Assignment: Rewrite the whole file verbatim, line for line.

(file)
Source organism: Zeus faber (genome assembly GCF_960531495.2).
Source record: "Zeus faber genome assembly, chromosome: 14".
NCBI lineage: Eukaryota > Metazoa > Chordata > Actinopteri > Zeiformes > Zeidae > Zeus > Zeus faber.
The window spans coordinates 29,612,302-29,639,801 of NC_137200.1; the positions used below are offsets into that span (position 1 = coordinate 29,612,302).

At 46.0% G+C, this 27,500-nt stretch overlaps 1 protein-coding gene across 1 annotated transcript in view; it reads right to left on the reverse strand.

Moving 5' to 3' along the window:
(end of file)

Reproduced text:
Source organism: Zeus faber (genome assembly GCF_960531495.2).
Source record: "Zeus faber genome assembly, chromosome: 14".
NCBI lineage: Eukaryota > Metazoa > Chordata > Actinopteri > Zeiformes > Zeidae > Zeus > Zeus faber.
The window spans coordinates 29,612,302-29,639,801 of NC_137200.1; the positions used below are offsets into that span (position 1 = coordinate 29,612,302).

At 46.0% G+C, this 27,500-nt stretch overlaps 1 protein-coding gene across 1 annotated transcript in view; it reads right to left on the reverse strand.

Moving 5' to 3' along the window: